I want to share with you a very powerful technique for changing the way you respond to offensive or critical comments. This technique has the potential of turning what is usually a very painful and unpleasant experience into an opportunity for personal growth and wisdom.
Let’s say someone you know makes an offensive comment or criticizes you. The most common reaction is to become defensive and angry with the person. The key word here is “reaction.”
Most people immediately react with emotion to negative comments and criticism instead of taking the time to rationally think through and analyze what was said and the reason the comments were made. And once this initial reaction takes place, it can be extremely difficult to change your mental state from emotional to rational and responsive.
In order for the technique to work, two different criteria must be met: you believe that the person who made the comments was in the state of grace at the time of the communication, and you believe that the person felt that he or she was being sincere when the comments were made.
Once you are satisfied these two criteria have been met, regardless of how you feel or what you believe, you must talk yourself into assuming that the person who made the comments (1) was rational at the time of the communication, (2) was correct in what he or she said to you, and (3) believed that the comments were completely justified.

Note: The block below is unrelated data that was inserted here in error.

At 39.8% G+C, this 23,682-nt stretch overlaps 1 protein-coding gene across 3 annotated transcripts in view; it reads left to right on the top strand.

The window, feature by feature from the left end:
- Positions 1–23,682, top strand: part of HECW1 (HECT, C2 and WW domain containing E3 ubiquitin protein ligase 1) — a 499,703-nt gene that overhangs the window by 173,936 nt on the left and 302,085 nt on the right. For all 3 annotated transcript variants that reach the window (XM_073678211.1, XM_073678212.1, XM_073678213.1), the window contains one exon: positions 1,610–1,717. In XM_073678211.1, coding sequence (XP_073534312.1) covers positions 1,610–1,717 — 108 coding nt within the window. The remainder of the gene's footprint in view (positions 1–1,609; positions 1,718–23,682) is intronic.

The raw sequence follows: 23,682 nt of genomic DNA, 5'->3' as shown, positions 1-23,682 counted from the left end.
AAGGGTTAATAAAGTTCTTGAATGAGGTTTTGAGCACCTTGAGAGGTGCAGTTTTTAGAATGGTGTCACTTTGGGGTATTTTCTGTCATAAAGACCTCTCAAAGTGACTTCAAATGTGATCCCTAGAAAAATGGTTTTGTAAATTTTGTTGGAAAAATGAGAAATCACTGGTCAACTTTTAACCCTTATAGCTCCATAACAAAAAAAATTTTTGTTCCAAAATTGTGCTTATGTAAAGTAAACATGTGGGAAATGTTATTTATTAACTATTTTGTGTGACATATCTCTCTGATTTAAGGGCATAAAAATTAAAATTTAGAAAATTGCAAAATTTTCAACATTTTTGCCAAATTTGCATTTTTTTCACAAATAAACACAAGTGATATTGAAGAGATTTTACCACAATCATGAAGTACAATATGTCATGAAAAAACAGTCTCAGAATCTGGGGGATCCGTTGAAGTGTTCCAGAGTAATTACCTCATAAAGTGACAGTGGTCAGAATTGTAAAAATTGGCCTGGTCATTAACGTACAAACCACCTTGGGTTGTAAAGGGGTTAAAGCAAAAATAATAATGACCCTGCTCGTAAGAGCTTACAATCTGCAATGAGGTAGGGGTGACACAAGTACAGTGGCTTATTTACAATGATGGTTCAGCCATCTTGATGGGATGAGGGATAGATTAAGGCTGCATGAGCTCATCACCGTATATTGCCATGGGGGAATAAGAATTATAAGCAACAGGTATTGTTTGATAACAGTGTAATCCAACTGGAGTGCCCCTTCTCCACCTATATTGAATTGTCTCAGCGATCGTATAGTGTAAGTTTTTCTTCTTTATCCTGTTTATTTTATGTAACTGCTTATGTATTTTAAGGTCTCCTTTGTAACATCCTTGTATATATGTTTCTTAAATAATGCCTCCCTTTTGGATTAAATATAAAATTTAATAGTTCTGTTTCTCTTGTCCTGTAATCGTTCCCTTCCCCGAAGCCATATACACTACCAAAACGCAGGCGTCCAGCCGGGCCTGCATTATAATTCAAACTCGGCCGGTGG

By taking a fresh look at the comments in this way, you force yourself to analyze what was said in a completely different way, which is from the perspective of the person who made the comments.
If you force yourself to follow this process, within a few days your mind will sort through everything and will reveal to you lessons you should have learned from the exchange.
If you fail to follow this technique and stand by your initial reaction, your self-righteous pride will prohibit you from benefiting or otherwise learning the lessons that God intended for you to learn from the experience. Keep in mind that the comments that were made to you were allowed by God for a reason, and that reason was not for you to react defensively or out of anger.
What I am suggesting here is extremely difficult to do, but I can tell you from personal experience that by using this method of dealing with criticism and negative comments from people who are sincere and are in a state of grace, I’ve gained significant insights and have, on some occasions, completely modified my attitude and behavior based upon my revised interpretation of what was said to me.
What I’m suggesting here requires a willingness to humble yourself to a point where you are willing to admit that your initial interpretation of the comments may have been wrong. But just as important, it also requires you to have the courage to (1) take responsibility for whatever behavior drove the person to make the comments in the first place, and (2) change your behavior accordingly.